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From "Erick Erickson" <erickerick...@gmail.com>
Subject Re: MergeFactor and MaxBufferedDocs value should ...?
Date Sun, 25 Mar 2007 15:07:32 GMT
I should add that in my situation, the number of documents that
fit in ram is...er...problematical to determine. My current project
is composed of books that I chose to index as a single book at a
time.

Unfortunately, answering the question "how big is a book" doesn't
help much, they range from 2 pages to over 7,000 pages. So how
to set the various indexing parameters, especially maxBufferedDocs
is hard to balance between efficiency and memory. Will I happen
to get a string of 100 large books? If so, I need to set the limit
to a small number. Which will not be terribly efficient for the "usual"
case.

That said, I don't much care about efficiency in this case. I can't
generate the index quickly (20,000+ books) and the factors I've
chosen let me generate it between the time I leave work and the
time I get back in the morning, so I don't really need much more
tweaking.

But this illustrates why I referred to picking factors as a "guess".
With a heterogeneous index where the documents vary widely
in size, picking parameters isn't straight-forward. My current
parameters may not work if I index the documents in a different
order than I am currently. I just don't know.

They may even not work on the next set of data, since much of
the data is OCR and for many books it's pretty trashy and/or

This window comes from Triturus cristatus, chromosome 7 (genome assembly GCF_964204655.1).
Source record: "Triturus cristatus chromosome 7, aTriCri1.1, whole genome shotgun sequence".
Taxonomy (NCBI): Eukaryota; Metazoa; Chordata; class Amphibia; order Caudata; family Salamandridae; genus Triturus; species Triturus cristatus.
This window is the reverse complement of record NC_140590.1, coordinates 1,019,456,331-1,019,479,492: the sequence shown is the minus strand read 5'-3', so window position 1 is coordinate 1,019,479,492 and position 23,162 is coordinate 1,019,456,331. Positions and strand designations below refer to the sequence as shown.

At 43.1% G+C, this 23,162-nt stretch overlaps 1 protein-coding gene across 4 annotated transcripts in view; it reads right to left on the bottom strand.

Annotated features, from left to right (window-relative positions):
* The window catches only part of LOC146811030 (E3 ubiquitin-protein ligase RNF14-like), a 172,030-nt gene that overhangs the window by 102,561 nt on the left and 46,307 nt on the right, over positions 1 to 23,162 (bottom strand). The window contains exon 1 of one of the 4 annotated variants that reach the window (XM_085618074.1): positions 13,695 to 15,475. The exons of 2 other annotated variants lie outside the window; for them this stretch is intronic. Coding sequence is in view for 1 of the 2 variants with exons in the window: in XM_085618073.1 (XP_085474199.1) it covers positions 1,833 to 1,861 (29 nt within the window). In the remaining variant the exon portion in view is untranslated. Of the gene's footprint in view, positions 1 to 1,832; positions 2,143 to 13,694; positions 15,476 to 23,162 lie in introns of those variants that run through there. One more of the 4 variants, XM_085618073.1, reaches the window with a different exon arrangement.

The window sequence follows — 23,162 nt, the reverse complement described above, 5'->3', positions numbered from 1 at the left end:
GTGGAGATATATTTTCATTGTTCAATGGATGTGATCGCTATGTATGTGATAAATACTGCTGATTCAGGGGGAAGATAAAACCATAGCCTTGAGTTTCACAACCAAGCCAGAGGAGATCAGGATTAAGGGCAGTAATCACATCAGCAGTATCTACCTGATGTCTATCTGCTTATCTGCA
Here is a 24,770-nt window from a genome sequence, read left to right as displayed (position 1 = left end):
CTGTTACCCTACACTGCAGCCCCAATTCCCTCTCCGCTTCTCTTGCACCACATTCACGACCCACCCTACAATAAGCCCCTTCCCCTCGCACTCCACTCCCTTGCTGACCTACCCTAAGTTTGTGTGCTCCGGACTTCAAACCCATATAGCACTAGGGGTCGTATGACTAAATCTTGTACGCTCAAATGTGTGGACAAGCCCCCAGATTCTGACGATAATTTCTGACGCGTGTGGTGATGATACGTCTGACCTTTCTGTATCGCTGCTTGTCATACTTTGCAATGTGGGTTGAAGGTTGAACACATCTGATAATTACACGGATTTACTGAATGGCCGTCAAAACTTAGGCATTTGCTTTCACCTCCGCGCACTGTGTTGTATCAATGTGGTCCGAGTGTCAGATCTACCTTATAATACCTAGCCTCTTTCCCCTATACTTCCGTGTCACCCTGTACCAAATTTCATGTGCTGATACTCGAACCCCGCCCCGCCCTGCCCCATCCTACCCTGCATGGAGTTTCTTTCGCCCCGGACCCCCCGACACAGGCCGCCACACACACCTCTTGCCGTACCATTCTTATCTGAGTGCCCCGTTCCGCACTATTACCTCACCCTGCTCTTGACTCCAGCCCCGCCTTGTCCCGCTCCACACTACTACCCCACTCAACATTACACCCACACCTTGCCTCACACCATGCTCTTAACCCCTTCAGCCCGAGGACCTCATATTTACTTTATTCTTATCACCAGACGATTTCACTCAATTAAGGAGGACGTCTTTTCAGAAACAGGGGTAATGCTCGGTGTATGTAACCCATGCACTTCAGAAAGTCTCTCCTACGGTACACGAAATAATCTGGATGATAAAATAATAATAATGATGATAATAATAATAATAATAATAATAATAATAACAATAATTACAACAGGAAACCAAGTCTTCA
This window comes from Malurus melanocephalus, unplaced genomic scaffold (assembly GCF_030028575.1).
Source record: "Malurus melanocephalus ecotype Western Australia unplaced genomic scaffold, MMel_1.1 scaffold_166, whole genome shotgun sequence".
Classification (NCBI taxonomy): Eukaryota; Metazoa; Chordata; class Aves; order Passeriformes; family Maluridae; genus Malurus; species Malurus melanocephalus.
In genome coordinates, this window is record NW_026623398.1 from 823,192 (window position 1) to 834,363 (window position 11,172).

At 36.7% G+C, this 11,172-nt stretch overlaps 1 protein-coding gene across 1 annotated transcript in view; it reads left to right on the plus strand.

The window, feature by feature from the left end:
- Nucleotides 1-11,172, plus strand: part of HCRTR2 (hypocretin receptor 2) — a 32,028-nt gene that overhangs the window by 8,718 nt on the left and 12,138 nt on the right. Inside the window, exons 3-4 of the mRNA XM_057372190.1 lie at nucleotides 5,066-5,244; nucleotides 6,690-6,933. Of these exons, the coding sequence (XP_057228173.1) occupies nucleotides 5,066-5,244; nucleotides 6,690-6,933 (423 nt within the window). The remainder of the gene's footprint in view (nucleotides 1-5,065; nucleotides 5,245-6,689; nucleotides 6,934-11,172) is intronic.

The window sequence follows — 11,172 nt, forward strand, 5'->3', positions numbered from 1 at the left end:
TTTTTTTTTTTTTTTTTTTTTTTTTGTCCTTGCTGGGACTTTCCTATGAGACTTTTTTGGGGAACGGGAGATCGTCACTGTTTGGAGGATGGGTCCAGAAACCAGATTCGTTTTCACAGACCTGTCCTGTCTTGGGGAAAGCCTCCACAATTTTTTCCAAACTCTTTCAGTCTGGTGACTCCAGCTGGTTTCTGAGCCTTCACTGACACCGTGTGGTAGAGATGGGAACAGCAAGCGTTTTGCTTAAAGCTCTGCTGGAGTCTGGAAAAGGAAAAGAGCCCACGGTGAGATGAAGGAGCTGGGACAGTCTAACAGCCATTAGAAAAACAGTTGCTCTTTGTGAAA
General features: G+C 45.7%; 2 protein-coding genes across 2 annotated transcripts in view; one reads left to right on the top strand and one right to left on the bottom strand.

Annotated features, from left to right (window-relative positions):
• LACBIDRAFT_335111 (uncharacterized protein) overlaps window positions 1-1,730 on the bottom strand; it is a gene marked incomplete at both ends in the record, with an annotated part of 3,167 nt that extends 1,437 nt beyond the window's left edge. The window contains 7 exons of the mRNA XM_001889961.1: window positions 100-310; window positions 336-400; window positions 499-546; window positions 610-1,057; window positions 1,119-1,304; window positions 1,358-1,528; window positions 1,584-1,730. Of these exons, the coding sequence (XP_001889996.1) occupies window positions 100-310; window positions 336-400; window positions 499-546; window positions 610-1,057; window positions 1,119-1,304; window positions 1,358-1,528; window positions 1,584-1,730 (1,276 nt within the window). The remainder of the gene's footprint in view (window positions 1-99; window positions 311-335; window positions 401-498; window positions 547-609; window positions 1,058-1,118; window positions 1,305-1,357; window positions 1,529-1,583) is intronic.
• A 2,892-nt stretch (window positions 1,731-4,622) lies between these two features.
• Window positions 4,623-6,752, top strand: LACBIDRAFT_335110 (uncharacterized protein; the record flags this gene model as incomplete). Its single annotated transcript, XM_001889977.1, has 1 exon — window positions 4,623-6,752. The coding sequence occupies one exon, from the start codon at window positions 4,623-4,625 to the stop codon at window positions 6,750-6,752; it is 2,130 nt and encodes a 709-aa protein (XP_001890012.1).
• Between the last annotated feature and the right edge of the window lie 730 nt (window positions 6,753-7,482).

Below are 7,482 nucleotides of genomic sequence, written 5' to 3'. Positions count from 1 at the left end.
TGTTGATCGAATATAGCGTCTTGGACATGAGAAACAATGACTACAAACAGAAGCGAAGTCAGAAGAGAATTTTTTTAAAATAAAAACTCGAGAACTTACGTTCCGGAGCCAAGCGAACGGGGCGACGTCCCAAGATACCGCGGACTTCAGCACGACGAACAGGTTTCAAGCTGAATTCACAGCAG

incomplete (imagine the OCR output of a genealogy book that
consists entirely of a stylized tree with the names written
by hand along the branches in many orientations!).

We're promised much better OCR data in the next set of books
we index, which may blow my current indexer out of the watter.

Which is why I'm so glad that the ramSizeInBytes has been
added. It seems to me that I can now create a reasonably
generalized way to index heterogeneous documents with
"good enough" efficiency. I'm imagining keeping a few
simple statistics, like size of incoming document and
change in index size as a result of indexing that doc. This
should allow me to figure out a reasonable factor for
predicting how much the *next* addition will increase the index
and flushing ram based upon that prediction. With, probably,
quite a large safety margin.

I don't really care if I get every last efficiency in this case. What
I *do* care about is that the indexing run completes and this
new capability seems to allow me to insure that without
penalizing the bulk of my indexing because I have  a few edge
cases.

Anyway, thanks for adding this capability, which I'll probably
use in the pretty near future.

And thanks Michael for your explanation of what these factors
really do. It may have been documented before, but this time
it finally is sticking in my aging brain...

Erick


On 3/23/07, Michael McCandless <lucene@mikemccandless.com> wrote:
>
>
> "Erick Erickson" <erickerickson@gmail.com> wrote:
> > I haven't used it yet, but I've seen several references to
> > IndexWriter.ramSizeInBytes() and using it to control when the writer
> > flushes the RAM. This seems like a more deterministic way of
> > making things efficient than trying various combinations of
> > maxBufferedDocs , MergeFactor, etc, all of which are guesses
> > at best.
>
> I agree this is the most efficient way to flush.  The one caveat is
> this Jira issue:
>
>   http://issues.apache.org/jira/browse/LUCENE-845
>
> which can cause over-merging if you make maxBufferedDocs too large.
>
> I think the rule of thumb to avoid this issue is 1) set
> maxBufferedDocs to be no more than 10X the "typical" number of docs
> you will flush, and then 2) flush by RAM usage.
>
> So for example if when you flush by RAM you typically flush "around"
> 200-300 docs, then setting maxBufferedDocs to eg 1000 is good since
> it's far above 200-300 (so it won't trigger a flush when you didn't
> want it to) but it's also well below 10X your range of docs (so it
> won't tickle the above bug).
>
> Mike
>
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